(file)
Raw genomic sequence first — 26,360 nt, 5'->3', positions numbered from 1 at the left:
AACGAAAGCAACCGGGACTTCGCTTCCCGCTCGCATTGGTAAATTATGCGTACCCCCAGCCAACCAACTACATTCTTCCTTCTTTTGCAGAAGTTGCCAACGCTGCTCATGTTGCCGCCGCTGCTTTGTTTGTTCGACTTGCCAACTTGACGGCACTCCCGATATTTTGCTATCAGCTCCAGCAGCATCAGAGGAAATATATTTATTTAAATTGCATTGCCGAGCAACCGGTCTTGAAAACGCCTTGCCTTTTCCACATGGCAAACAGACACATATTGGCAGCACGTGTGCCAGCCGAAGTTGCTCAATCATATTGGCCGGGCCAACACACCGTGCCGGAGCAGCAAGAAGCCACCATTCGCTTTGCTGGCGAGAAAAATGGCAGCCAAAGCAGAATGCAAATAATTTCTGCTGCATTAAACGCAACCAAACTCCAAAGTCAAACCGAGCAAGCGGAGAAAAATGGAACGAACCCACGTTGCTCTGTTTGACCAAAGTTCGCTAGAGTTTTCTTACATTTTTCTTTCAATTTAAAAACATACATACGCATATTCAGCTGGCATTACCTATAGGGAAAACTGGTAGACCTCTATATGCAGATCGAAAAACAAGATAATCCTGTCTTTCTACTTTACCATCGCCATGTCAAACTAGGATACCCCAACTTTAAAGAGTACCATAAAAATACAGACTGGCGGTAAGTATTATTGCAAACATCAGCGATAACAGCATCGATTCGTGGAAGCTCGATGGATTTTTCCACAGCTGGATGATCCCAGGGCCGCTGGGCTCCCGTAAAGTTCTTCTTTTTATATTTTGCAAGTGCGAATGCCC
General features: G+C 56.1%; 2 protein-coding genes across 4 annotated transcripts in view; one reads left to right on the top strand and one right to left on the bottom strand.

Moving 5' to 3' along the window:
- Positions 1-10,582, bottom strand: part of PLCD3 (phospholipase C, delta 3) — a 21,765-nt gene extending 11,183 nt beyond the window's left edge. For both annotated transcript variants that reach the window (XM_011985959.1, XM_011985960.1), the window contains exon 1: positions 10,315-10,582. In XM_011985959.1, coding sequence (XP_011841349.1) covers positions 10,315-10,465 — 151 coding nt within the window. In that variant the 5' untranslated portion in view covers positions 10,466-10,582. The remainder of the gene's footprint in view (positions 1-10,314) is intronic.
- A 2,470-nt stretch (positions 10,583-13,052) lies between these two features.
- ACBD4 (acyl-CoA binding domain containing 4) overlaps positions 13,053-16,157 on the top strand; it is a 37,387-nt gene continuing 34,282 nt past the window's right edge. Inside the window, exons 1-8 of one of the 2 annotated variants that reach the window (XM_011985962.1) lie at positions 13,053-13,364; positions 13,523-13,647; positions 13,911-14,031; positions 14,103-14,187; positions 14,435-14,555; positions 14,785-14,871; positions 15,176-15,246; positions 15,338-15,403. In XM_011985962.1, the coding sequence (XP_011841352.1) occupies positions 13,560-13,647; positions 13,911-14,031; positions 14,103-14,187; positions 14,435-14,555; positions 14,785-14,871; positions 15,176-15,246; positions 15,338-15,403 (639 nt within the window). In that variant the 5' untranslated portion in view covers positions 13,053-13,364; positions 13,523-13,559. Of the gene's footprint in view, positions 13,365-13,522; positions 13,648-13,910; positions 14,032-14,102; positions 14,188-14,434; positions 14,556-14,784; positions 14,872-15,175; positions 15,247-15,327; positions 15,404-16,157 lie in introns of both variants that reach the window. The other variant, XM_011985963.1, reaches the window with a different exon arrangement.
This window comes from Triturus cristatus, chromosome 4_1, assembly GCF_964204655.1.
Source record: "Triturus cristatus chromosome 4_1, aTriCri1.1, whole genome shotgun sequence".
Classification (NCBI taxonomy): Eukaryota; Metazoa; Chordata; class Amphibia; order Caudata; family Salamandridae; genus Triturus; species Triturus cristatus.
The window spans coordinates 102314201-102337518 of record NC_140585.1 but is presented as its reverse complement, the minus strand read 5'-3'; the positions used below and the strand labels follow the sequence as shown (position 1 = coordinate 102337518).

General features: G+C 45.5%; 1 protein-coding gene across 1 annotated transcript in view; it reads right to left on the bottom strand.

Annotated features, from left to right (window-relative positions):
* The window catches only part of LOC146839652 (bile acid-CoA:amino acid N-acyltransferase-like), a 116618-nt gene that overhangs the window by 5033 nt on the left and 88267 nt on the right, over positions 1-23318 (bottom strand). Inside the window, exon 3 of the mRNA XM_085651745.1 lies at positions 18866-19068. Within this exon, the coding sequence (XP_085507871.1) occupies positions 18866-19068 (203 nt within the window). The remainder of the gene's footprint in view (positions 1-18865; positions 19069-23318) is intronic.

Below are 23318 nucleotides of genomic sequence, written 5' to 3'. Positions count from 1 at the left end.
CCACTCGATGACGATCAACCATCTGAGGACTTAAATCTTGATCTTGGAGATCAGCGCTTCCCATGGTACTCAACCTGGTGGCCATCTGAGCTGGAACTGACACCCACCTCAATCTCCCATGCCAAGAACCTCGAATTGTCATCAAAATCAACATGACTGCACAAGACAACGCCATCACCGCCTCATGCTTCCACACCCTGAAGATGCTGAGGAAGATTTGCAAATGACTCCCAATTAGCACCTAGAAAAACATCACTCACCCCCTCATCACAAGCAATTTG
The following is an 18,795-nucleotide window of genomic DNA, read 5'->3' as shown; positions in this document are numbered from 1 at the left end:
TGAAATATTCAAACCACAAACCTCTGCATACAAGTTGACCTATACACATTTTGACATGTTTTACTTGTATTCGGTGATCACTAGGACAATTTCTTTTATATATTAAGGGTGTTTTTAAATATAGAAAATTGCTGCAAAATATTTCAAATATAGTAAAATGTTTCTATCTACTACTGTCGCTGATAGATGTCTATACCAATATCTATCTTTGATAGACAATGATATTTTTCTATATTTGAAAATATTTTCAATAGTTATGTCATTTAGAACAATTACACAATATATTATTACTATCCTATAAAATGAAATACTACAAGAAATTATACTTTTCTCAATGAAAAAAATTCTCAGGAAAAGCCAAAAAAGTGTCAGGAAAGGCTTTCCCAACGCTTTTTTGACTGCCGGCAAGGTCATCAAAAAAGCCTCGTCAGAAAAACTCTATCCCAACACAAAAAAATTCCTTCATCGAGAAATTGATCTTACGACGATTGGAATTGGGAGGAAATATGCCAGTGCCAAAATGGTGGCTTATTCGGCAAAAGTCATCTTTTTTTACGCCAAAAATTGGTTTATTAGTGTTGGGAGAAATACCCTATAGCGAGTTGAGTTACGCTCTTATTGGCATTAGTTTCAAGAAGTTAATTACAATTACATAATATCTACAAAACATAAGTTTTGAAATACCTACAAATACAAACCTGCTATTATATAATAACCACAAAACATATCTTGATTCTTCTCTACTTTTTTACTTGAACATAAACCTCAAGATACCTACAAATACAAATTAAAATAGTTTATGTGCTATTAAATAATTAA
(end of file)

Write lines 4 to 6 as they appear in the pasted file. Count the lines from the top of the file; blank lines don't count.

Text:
Moving 5' to 3' along the window:
- Positions 1-10,582, bottom strand: part of PLCD3 (phospholipase C, delta 3) — a 21,765-nt gene extending 11,183 nt beyond the window's left edge. For both annotated transcript variants that reach the window (XM_011985959.1, XM_011985960.1), the window contains exon 1: positions 10,315-10,582. In XM_011985959.1, coding sequence (XP_011841349.1) covers positions 10,315-10,465 — 151 coding nt within the window. In that variant the 5' untranslated portion in view covers positions 10,466-10,582. The remainder of the gene's footprint in view (positions 1-10,314) is intronic.
- A 2,470-nt stretch (positions 10,583-13,052) lies between these two features.